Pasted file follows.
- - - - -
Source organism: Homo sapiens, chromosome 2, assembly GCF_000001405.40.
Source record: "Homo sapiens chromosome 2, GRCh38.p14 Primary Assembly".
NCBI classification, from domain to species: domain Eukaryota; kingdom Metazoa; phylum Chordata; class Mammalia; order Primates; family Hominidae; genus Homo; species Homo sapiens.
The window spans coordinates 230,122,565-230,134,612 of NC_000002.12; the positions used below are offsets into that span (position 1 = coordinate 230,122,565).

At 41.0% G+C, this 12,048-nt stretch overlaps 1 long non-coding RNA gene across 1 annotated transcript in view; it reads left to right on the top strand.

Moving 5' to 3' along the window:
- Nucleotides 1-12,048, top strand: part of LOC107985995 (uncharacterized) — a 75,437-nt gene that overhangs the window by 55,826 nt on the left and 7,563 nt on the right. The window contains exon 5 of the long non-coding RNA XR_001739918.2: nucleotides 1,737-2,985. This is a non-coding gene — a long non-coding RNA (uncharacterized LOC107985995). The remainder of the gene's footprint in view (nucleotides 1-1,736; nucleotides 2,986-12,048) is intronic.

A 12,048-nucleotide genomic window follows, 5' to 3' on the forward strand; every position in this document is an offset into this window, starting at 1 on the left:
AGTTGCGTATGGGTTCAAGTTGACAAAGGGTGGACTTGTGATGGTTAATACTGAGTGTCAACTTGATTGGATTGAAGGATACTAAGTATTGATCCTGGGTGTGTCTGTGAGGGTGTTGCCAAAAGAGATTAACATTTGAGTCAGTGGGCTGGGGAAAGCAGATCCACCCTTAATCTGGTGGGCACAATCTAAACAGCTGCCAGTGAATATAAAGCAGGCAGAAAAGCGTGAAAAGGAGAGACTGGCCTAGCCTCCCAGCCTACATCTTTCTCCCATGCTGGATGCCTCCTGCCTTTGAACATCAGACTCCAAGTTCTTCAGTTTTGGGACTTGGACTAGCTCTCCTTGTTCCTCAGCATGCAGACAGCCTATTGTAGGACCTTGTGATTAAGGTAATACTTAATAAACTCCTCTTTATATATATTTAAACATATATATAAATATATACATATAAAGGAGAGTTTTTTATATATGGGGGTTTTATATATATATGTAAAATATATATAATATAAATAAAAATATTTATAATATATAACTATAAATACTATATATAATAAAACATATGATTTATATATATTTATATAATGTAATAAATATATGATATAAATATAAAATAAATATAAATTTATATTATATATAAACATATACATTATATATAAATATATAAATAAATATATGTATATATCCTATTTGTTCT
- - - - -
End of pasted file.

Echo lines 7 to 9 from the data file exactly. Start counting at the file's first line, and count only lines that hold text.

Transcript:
- Nucleotides 1-12,048, top strand: part of LOC107985995 (uncharacterized) — a 75,437-nt gene that overhangs the window by 55,826 nt on the left and 7,563 nt on the right. The window contains exon 5 of the long non-coding RNA XR_001739918.2: nucleotides 1,737-2,985. This is a non-coding gene — a long non-coding RNA (uncharacterized LOC107985995). The remainder of the gene's footprint in view (nucleotides 1-1,736; nucleotides 2,986-12,048) is intronic.

A 12,048-nucleotide genomic window follows, 5' to 3' on the forward strand; every position in this document is an offset into this window, starting at 1 on the left:
AGTTGCGTATGGGTTCAAGTTGACAAAGGGTGGACTTGTGATGGTTAATACTGAGTGTCAACTTGATTGGATTGAAGGATACTAAGTATTGATCCTGGGTGTGTCTGTGAGGGTGTTGCCAAAAGAGATTAACATTTGAGTCAGTGGGCTGGGGAAAGCAGATCCACCCTTAATCTGGTGGGCACAATCTAAACAGCTGCCAGTGAATATAAAGCAGGCAGAAAAGCGTGAAAAGGAGAGACTGGCCTAGCCTCCCAGCCTACATCTTTCTCCCATGCTGGATGCCTCCTGCCTTTGAACATCAGACTCCAAGTTCTTCAGTTTTGGGACTTGGACTAGCTCTCCTTGTTCCTCAGCATGCAGACAGCCTATTGTAGGACCTTGTGATTAAGGTAATACTTAATAAACTCCTCTTTATATATATTTAAACATATATATAAATATATACATATAAAGGAGAGTTTTTTATATATGGGGGTTTTATATATATATGTAAAATATATATAATATAAATAAAAATATTTATAATATATAACTATAAATACTATATATAATAAAACATATGATTTATATATATTTATATAATGTAATAAATATATGATATAAATATAAAATAAATATAAATTTATATTATATATAAACATATACATTATATATAAATATATAAATAAATATATGTATATATCCTATTTGTTCT